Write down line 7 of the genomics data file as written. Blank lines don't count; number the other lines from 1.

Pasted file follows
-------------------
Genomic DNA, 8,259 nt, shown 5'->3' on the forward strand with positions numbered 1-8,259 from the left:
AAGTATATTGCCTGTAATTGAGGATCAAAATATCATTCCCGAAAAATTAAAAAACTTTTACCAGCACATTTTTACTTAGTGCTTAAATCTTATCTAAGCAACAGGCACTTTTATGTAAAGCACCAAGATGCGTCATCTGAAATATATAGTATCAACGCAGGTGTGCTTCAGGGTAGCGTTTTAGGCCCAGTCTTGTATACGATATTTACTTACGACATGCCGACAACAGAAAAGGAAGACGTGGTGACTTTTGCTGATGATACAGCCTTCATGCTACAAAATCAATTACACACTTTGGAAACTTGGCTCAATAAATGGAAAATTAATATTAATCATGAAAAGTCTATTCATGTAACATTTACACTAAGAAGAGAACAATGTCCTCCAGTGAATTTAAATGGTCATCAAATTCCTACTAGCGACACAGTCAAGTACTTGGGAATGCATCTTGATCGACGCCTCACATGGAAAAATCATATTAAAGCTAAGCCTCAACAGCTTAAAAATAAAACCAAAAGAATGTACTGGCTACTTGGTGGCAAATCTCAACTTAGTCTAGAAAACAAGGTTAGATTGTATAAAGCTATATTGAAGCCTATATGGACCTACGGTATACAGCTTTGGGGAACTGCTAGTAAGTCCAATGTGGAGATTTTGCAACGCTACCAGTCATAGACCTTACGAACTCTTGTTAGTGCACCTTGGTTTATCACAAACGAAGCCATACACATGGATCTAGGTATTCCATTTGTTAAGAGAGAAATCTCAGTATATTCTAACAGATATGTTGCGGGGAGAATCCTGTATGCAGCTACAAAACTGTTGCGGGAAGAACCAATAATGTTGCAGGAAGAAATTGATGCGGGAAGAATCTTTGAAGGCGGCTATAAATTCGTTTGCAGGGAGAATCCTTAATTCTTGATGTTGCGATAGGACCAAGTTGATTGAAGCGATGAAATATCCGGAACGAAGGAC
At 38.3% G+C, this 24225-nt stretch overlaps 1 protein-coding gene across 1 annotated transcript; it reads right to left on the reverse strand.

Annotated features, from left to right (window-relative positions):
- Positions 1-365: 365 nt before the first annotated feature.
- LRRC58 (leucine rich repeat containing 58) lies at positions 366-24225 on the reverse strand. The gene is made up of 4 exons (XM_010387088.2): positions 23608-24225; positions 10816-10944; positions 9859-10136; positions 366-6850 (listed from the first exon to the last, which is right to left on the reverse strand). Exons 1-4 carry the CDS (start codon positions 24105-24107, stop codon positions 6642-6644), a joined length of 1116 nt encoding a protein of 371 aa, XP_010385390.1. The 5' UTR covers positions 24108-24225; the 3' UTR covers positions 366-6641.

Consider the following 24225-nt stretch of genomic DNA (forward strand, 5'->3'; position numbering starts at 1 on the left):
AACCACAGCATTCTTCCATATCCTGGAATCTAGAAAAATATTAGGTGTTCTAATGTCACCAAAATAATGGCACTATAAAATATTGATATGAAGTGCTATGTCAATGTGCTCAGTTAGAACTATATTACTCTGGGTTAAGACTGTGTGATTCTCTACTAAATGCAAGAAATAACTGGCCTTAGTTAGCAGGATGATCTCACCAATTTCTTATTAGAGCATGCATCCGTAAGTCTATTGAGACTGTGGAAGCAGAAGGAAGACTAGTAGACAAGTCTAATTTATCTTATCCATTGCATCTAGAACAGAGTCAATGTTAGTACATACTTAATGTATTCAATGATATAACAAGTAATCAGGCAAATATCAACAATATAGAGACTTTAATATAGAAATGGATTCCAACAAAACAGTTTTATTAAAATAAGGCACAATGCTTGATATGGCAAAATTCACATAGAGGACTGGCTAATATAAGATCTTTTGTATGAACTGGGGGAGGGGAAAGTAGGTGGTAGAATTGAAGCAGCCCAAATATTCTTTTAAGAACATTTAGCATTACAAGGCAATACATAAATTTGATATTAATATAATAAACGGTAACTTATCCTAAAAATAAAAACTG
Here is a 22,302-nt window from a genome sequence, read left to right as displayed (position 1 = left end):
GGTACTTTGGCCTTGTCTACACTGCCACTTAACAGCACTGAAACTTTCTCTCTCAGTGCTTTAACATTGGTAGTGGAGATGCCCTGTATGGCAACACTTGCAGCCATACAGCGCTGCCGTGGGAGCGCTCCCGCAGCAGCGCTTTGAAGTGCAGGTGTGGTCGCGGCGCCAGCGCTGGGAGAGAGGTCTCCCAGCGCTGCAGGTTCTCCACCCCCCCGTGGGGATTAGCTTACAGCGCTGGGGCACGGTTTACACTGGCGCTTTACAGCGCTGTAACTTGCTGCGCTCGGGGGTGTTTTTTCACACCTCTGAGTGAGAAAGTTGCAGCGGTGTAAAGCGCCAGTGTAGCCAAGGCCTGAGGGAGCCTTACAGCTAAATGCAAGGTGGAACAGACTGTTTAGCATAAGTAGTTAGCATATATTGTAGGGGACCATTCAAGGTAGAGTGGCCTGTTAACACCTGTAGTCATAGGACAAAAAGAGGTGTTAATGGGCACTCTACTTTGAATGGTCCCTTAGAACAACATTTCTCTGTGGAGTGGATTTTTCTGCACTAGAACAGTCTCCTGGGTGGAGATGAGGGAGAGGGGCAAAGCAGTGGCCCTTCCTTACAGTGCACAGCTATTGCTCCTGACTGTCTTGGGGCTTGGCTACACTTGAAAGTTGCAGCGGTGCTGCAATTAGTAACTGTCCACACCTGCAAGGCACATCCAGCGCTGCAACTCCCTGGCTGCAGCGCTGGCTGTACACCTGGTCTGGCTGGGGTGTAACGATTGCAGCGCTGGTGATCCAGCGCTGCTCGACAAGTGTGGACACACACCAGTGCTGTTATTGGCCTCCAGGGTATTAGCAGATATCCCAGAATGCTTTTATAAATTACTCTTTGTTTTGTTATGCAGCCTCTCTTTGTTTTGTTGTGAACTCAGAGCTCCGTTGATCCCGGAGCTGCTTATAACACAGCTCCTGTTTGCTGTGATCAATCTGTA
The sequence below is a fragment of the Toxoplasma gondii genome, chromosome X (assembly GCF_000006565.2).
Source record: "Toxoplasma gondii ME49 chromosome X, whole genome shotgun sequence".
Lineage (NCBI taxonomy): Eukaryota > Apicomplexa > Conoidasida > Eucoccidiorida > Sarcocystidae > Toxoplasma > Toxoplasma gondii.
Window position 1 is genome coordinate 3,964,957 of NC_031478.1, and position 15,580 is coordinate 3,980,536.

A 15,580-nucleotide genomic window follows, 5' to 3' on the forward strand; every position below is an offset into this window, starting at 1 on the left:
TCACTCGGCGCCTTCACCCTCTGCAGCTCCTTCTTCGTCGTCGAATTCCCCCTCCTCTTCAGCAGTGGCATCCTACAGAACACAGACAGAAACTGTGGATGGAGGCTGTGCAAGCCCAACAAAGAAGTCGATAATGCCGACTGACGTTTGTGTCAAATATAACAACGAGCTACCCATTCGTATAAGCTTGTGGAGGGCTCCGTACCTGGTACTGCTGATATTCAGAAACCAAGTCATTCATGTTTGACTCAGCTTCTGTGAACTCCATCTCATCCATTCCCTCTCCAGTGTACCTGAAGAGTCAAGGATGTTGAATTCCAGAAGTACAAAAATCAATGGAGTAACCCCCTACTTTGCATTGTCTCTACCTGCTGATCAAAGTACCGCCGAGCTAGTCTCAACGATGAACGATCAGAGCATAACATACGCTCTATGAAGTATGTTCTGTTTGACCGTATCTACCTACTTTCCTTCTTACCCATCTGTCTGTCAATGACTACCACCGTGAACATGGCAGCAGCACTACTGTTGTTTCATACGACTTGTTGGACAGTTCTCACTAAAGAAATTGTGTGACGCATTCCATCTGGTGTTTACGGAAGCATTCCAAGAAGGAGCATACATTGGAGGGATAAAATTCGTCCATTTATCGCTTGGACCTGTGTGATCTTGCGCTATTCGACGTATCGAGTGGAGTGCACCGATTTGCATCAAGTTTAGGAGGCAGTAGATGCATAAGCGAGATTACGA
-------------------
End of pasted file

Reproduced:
Consider the following 24225-nt stretch of genomic DNA (forward strand, 5'->3'; position numbering starts at 1 on the left):